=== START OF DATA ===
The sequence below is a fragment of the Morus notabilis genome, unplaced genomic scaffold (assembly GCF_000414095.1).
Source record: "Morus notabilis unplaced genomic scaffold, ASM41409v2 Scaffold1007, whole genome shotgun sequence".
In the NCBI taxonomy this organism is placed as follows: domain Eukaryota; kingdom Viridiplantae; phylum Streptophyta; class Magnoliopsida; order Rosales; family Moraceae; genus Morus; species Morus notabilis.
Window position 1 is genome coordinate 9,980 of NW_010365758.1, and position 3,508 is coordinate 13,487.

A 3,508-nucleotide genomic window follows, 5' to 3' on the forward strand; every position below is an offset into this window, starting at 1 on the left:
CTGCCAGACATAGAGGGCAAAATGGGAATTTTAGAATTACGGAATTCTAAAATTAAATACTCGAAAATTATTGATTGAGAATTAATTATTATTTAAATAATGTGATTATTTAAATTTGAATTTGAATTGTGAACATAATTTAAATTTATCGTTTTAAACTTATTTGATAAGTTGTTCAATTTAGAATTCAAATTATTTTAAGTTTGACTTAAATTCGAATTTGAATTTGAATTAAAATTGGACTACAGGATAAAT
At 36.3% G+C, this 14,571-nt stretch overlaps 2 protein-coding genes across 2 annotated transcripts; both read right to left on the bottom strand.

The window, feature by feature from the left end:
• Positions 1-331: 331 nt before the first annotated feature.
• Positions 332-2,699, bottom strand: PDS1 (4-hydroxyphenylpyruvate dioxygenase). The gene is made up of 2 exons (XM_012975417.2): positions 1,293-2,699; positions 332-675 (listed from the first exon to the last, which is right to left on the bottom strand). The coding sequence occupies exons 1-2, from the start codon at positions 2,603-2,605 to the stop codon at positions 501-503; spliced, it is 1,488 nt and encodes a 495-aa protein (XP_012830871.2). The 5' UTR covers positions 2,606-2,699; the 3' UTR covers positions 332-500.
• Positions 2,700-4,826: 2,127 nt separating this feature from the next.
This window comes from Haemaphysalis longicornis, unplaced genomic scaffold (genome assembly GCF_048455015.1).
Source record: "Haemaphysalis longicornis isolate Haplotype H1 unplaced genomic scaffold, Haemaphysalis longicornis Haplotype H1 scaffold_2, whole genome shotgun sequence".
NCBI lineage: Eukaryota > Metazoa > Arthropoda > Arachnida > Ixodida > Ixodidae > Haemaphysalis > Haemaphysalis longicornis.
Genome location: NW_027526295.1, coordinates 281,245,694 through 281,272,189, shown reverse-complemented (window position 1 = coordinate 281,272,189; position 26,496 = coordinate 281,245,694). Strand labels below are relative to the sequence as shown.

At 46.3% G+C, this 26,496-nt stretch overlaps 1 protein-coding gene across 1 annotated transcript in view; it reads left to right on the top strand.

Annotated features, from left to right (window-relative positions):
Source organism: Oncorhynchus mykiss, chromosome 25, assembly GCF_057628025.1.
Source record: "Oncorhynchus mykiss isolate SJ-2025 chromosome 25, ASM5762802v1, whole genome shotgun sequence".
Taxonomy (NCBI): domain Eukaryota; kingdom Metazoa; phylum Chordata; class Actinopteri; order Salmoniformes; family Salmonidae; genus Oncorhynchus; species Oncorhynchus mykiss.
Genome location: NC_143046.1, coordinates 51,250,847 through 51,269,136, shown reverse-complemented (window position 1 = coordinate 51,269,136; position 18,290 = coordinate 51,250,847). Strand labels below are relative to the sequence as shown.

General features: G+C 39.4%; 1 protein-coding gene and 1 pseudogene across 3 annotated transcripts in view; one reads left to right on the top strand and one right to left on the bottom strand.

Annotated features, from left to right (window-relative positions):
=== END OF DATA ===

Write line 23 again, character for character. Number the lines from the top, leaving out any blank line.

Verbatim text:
Annotated features, from left to right (window-relative positions):